At this writing, the Kansas City Board of Trade July 2006 wheat contract price is $3.53. Using the five-year average basis of a minus 40 cents for central Oklahoma and the Texas panhandle, the market is predicting a June 2006 cash price of $3.13. Cash price during June 2006 may be between $2.65 and $3.65.

During the last five years, Oklahoma and Texas Panhandle harvest prices have averaged about $3.01 and the range in average June prices was from $2.42 to $3.47. Current supply and demand conditions imply that June 2006 wheat prices may be near the $3 average.

A lot can happen, and usually does, during the six months between now and June 2006. First, Argentine and Australian will harvest their 2005 wheat. And, second the 2006 U.S. winter wheat crop has just been planted. Argentine and Australian wheat production will impact world wheat stocks and the 2006 U.S. winter wheat crop will be the first wheat crop harvested for the 2006/07 marketing year.

Both world and U.S. wheat stocks are below average and relatively tight. World wheat stocks on May 31, 2006, are projected to be 5.05 billion bushels compared to a five-year average of 5.6 billion bushels.

More important than wheat stocks is the stocks-to-use ratio (amount of wheat used divided by ending stocks). The world wheat stocks-to-use ratio is projected to be 22.2 percent compared to a five-year average of 28.9 percent. My records go back to 1960 and the world wheat stocks-to-use ratio has not been this low.

United States wheat stocks are projected to be 530 million bushels compared to a five-year average of 650 million bushels. The U.S. wheat stocks-to-use ratio is projected to be 24.2 percent compared to a five-year average of 29 percent. For the last three years, the U.S. stocks-to-use ratio has been between 23.2 and 27.6 percent. With a stocks-to-use ratio of 24.5 percent, the average price during June 2005 was $3.05.

Relatively low world and U.S. wheat stocks are not enough to result in June 2006 wheat prices being above $3. It will take a below-average 2006 winter wheat crop.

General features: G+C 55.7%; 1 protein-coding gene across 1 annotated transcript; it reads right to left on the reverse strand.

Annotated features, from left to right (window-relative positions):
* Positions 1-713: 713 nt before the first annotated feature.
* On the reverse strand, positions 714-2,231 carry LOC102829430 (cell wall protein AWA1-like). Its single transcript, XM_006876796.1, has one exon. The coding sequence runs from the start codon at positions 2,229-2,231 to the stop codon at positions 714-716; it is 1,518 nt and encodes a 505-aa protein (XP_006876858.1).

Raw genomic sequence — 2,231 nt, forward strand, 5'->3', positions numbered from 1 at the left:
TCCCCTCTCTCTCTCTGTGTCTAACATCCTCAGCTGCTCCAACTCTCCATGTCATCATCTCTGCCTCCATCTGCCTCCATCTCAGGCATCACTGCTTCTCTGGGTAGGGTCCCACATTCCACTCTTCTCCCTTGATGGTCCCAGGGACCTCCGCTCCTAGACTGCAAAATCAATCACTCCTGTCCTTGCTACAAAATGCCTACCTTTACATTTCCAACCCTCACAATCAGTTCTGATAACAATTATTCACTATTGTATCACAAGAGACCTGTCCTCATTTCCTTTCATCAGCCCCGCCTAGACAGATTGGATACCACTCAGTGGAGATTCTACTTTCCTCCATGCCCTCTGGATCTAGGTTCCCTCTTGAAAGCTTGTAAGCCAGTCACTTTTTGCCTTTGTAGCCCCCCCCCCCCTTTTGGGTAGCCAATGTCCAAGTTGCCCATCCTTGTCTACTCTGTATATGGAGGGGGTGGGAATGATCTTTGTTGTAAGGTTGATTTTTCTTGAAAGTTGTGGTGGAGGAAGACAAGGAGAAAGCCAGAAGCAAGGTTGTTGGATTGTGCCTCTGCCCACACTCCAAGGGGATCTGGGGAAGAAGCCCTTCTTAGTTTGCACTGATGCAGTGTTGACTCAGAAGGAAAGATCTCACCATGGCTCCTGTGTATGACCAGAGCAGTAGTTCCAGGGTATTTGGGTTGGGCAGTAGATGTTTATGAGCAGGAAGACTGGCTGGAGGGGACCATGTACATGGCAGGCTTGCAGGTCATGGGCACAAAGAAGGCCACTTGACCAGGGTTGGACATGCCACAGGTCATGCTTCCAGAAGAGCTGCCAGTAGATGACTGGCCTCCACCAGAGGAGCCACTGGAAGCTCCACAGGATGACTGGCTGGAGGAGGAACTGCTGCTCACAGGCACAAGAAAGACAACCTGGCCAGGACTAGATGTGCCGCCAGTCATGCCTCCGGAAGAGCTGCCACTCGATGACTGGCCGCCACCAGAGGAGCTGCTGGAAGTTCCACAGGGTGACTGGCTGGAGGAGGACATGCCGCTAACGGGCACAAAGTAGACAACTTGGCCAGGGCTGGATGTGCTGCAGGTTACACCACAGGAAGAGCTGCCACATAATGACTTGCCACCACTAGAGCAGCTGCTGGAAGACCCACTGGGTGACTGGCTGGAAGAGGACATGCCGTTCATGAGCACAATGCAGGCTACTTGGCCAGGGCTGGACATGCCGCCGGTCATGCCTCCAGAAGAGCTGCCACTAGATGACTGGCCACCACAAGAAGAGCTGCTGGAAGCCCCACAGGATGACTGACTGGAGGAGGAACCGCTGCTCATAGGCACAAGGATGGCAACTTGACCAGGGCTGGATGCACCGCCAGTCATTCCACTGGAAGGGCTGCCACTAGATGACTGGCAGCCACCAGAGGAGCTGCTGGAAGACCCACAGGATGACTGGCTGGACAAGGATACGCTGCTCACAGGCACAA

Early estimates are for slightly higher 2006/07 U.S. winter wheat planted acres. Hard red winter wheat acres are expected to be slightly higher than last year and soft red winter wheat acres are expected significantly higher. However, winter wheat planted estimates must be compared to both an average as well as to last year.

For the 2005 wheat crop, HRW wheat seeded acres were one percent less than in 2004 and Oklahoma and Texas acres were significantly lower. Soft red winter wheat planted acres were 19 percent less than in 2004. When the USDA releases the “Winter Wheat Seedings” in January, the estimates should be compared to a five-year average as well as last year's seedings.

Hard red winter wheat seeded acres for the 2005 crop were 29.9 million acres compared to a five-year average of 30.5 million acres. Soft red winter seeded acres for 2005 were 6.1 million compared to 8.1 million acres for 2004 and a five-year average of 7.9 million acres.

The U.S. winter wheat crop is essentially planted and was planted in significantly better conditions than the seedings for the 2005 crop.

Relatively high fuel and fertilizer costs will impact wheat production worldwide. Most producers will have a tendency to apply less fertilizer and not plant marginal acres. This could lead to lower production and higher prices in 2006.

Wheat stocks are relatively tight, which implies that any problems, perceived or real, will have a relatively large impact on wheat prices. This “weather market” may offer opportunities to price wheat before the 2006 harvest.

The keys are to compare actual wheat seedings to the benchmarks and to watch the KCBT July 2006 wheat contract price for opportunities. The market often presents the opportunity to buy put or call option contracts cheaper in January than in April or May.